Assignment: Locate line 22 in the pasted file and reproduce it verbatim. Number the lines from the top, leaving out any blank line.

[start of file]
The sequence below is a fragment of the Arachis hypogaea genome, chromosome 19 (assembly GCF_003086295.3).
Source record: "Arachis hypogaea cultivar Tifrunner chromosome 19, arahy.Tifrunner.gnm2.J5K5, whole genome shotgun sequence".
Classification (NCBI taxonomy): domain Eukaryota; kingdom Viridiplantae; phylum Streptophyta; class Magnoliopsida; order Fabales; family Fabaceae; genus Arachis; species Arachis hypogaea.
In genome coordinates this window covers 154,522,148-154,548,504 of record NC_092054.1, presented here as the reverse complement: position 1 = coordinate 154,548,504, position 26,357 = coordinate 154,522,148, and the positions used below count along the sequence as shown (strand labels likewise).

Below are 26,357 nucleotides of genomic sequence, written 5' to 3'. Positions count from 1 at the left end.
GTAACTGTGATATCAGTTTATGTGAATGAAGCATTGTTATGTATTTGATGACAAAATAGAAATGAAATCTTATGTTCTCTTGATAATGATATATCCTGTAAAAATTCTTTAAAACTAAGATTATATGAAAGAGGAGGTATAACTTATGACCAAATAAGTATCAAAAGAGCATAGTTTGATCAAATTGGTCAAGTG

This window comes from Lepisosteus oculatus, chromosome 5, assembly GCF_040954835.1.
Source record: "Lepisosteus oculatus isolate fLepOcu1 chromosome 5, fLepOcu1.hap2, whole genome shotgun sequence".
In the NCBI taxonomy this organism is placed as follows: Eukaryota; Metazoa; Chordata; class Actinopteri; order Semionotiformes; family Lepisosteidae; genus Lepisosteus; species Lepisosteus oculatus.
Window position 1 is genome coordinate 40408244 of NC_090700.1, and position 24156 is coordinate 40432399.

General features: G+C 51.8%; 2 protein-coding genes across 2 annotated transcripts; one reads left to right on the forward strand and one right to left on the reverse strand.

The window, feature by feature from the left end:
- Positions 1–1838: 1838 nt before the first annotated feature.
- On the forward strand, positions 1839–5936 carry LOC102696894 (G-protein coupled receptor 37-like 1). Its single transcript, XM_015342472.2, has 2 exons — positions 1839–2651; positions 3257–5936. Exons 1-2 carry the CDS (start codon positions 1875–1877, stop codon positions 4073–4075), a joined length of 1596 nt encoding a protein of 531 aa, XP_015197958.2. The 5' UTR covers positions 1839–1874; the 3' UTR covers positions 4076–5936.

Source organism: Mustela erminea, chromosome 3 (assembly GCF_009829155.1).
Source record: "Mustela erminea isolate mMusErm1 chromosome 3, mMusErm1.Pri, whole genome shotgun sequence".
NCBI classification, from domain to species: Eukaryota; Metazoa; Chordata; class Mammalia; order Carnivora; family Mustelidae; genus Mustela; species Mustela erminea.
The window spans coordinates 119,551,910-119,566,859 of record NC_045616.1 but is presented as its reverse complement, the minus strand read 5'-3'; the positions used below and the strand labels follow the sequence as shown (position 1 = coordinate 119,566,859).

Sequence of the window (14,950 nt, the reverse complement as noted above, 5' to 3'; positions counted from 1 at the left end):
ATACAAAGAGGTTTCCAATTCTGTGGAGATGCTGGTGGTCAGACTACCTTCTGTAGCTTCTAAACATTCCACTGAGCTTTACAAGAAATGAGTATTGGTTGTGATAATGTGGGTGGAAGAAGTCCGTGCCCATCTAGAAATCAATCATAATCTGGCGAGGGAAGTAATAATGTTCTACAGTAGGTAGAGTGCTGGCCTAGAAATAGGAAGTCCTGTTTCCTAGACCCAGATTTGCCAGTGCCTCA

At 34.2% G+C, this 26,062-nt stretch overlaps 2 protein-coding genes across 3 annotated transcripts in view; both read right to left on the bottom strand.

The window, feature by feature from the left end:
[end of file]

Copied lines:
The window, feature by feature from the left end: